The First Post-NCLB Movie?

Blackboard JungleStand And DeliverDangerous MindsLean on Me…the list of Hollywood takes on urban education is long. Now, add to that list, Coach Carter, the new Samuel Jackson movie about California high school basketball coach Ken Carter who benched his entire team because of the failing grades of some players.

It’s a good story, and a good sports movie, but what’s really Eduwonky is that it might be the first post-NCLB movie. For instance, in one scene the principal and Coach Carter get into a debate about graduation rates. The abysmal graduation rates for urban students and even worse college-going rates become a theme in the movie. It’s a data-driven movie! And of course, low expectations for minority kids in the cities is a recurring theme as well.

And, in a scene the teachers’ unions will simply hate, the teachers’ contract comes in for a beating. During a community meeting about whether to overrule the coach and resume basketball even though some players are not making grades a teacher stands up and announces that working with the basketball coach to improve student grades is not something he’s required to do under the collective bargaining contract. He’s not portrayed sympathetically. It’s a rough hit and the audience at the theater where Eduwonk saw the movie (in a county that went heavy for Kerry in November) vocally reacted negatively (interestingly, especially the kids in the audience). Might be time to call Kamber again!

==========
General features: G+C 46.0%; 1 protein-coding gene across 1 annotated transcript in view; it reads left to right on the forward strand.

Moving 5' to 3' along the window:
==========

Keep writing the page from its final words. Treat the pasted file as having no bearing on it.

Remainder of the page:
Sure, the events that inspired Coach Carter predate NCLB. But the attitudes the movie shows are pure NCLB.

Perhaps things are changing? Back when Alan Bersin was being considered for the coveted Valenti job at the Motion Picture Association of America one excited reporter emailed Eduwonk saying, “Yes! I can finally pitch my movie about teachers’ union work rules and the escalating costs of health benefits in the public sector!”

Who knows, maybe not so far off the mark? Eduwonk’s got a screenplay in the works about political appointees who payoff media types for favorable coverage. It’s probably too unbelievable and farfetched though.

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